VARd done by
Not one, not two, but all three of West Ham’s goals were subject to VAR scrutiny and each time technology was referred to, common sense disappeared. Each time a lengthy stoppage in play materialised, the uglier the overriding decisions became and nobody will admit their mistakes because the buffoons at Stockley Park and indeed at the London Stadium are cowards. Chris Kavanagh’s a snivelling twerp, he was the ref that allowed Preston’s double-handball goal to stand last season, so he has previous and when there’s monitors to consult, when he has all the necessary tools at his disposal, why isn’t he following procedure by the book?
Read the bloody room. Scamacca convinced himself that his lob was going to be disallowed and after the final whistle, taking to social media, Michael Antonio even scoffed that he got away with his definite slap of the ball and that’s an indictment of the Premier League’s pussyfooted prestige. It stinks of favouritism, it reeks of instability, and as long as it’s Jurgen Klopp or Pep Guardiola being wanked off, clubs like Fulham are going to be disregarded without a second glance.
These people that masquerade as referees and officials are pilfering cushy livings as well as vital, hard-earned points from teams that are nothing more than victims to their sheer incompetence. Somebody has to be held accountable; Peter Walton basically implied that West Ham’s second and third goals should have been scrubbed off because a similar contravention occurred during Manchester United’s game against Everton, so why weren’t Scamacca’s and Antonio’s goals reviewed?
Vastly underwhelming Vinicius
This man, Carlos Vinicius, is not a competent back-up option to Aleksandar Mitrovic. Mitro was omitted from Fulham matchday squad with a suspected knock and Vinicius was fielded, a rare start for the summer signing, but instead of grabbing the bull by the horns, he pinched it by the tail and he was trampled into the turf. This is a player that has Champions League minutes – and he was once valued at £20m. His first touch was incredibly heavy, his movement was docile and while he’s a physical, well-built striker he was manipulated and outfought routinely.
This may be harsh on the surface but it really signifies the gulf in ability between Mitrovic and his understudy. We have to be realistic: Mitrovic is the real deal and Vinicius was underwhelming. We’ve seen enough of the 27-year-old to form an initial opinion and we have to cast aspersions. He isn’t cut out for Premier League football, inviting crosses did enter the Hammers penalty area and yet, the former SL Benfica man was inactive, immobile, and if he’s to redeem himself, if he’s to succeed at this club, he has some serious work to do and it won’t be easy. He was completely containable, and he did next to nothing to impact proceedings in Mitro’s absence and while Jay Stansfield is bagging braces, albeit in League One, we’re doubting our remaining depth in the scoring department and that really shouldn’t be so.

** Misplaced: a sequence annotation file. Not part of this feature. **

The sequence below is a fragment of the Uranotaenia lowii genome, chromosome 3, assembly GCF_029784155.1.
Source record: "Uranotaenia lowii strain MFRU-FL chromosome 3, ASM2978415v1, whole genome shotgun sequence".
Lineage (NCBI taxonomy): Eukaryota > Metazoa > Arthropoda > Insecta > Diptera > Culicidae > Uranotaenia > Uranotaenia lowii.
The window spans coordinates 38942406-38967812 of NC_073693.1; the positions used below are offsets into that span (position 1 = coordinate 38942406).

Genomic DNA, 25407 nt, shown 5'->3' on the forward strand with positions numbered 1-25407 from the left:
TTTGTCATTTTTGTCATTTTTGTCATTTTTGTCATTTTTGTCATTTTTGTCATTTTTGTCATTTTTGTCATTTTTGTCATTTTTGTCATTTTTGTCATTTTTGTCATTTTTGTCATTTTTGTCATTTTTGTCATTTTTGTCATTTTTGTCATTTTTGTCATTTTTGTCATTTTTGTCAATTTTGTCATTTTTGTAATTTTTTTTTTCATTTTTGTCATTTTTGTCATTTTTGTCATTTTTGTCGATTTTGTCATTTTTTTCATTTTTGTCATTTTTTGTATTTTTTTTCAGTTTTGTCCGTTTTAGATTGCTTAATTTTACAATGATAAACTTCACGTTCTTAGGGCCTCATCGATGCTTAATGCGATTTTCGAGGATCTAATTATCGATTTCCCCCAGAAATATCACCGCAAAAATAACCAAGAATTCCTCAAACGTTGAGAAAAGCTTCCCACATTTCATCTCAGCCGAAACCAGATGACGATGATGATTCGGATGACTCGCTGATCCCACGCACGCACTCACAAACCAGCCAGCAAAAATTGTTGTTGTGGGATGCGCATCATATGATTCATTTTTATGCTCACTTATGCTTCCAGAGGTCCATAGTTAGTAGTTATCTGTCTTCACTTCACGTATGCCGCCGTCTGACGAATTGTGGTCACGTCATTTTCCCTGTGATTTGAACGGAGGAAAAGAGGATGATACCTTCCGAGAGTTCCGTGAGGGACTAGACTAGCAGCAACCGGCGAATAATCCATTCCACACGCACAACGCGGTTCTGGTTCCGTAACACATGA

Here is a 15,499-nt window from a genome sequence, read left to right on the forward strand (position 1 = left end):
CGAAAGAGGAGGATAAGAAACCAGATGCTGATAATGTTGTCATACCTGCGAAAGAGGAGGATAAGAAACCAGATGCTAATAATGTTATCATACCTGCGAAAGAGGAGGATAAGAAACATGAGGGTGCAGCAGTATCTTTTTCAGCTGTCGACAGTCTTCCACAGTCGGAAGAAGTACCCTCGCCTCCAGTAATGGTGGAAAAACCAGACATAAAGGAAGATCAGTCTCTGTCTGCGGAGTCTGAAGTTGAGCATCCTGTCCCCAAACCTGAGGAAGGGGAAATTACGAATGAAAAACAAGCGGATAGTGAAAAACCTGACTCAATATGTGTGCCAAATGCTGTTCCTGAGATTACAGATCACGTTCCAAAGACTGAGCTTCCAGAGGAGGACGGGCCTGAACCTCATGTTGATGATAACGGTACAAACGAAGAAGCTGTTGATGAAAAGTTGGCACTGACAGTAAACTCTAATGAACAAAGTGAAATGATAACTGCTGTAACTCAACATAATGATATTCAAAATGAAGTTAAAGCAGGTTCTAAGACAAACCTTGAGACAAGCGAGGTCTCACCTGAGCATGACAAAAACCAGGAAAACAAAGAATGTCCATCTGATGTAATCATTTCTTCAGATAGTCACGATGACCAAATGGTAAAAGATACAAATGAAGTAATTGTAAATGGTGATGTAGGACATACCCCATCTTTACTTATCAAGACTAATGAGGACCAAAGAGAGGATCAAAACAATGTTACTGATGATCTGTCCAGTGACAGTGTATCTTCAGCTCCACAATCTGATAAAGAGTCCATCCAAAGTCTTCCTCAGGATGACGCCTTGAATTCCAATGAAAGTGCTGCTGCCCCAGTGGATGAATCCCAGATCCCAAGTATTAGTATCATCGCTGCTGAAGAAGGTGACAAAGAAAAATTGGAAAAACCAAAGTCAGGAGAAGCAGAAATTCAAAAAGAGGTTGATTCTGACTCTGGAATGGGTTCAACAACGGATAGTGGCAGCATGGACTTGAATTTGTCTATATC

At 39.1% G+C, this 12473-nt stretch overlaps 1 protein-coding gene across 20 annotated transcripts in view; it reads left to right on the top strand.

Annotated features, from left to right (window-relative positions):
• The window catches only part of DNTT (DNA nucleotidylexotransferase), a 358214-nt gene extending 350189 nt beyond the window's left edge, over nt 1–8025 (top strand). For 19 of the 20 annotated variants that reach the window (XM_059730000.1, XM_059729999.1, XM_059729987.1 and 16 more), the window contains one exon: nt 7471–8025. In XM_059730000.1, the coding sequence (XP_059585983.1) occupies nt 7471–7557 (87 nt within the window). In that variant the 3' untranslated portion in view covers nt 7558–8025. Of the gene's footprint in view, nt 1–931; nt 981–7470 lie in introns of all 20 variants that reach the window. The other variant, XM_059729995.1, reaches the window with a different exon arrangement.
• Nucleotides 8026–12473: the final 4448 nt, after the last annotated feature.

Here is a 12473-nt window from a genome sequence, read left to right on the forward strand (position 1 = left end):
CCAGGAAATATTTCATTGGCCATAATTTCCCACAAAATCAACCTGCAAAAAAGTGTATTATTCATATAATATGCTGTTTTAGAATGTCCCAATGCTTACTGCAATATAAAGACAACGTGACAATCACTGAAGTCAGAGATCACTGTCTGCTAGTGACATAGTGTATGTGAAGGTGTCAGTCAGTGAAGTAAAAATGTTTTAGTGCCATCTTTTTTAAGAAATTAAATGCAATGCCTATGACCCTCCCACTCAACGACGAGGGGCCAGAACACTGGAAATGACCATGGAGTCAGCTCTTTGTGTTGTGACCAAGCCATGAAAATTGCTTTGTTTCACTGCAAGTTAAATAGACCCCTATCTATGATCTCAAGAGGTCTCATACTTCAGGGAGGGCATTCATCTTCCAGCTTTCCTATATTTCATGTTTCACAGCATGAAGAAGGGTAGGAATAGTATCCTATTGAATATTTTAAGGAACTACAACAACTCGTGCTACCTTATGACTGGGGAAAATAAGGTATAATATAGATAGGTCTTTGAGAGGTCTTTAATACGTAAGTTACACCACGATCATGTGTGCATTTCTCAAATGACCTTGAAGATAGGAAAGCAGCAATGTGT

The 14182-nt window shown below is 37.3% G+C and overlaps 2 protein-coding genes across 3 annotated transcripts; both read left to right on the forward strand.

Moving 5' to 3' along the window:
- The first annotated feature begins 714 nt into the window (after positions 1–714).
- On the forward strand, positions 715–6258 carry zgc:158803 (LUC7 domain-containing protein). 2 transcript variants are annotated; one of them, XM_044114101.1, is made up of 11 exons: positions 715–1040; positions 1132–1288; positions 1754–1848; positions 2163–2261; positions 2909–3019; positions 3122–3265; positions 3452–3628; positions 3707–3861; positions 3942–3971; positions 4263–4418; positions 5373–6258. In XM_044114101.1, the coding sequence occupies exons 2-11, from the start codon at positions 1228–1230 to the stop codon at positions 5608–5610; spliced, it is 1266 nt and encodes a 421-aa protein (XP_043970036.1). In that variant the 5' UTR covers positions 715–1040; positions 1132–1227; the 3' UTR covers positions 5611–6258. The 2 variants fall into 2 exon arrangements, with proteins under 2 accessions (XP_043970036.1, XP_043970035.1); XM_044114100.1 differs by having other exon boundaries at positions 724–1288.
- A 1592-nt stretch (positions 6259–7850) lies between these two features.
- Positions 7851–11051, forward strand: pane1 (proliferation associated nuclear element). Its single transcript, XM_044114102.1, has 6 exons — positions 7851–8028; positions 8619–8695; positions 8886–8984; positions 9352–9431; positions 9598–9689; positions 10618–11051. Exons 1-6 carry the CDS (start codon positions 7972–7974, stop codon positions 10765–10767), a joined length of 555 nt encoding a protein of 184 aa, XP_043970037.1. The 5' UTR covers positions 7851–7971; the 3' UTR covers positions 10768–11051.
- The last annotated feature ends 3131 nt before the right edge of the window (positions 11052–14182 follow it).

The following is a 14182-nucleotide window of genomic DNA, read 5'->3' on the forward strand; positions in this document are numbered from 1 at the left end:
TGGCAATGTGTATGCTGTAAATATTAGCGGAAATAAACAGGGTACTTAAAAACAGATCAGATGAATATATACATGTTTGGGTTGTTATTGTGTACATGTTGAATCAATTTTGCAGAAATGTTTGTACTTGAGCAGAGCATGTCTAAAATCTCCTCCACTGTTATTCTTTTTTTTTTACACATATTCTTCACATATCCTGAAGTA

Dan’s sluggish outing
Nobody really knows what Daniel James is even good for anymore. He’s meant to be built for speed, on the turn he’s supposed to be unstoppable but throughout the game, when clear opportunities to exploit the Hammers surfaced, the Leeds United loanee was rooted and I’m beginning to think his whole career’s been one big, elaborate sham. Again, like Vinicius, this isn’t a player plucked from nowhere, it’s a well-known name that’s walked out at Old Trafford, he’s a fully-fledged Wales international but damagingly, James has fallen from the heights of his Red Devils days and he’s languished. The World Cup Finals are weeks away and given James’s form, he’s surely in jeopardy of being left out of Rob Page’s final draft.
Cracking the crossbar isn’t classed as a shot on target, by the way, so the winger’s afternoon was mirthless. It was sluggish, and for somebody who’s held in such high regard by his national set-up, James has been disenchanting. There’s a reason why Leeds allowed him to depart for the campaign and it’s transparent: James is out of touch with his capabilities, he’s predictable in his approach and his downcast attitude’s infected his confidence. He was passive against the Hammers, hesitant to break into his stride, and I think there’s genuine cause for concern and it has to be addressed by Silva and his coaching staff.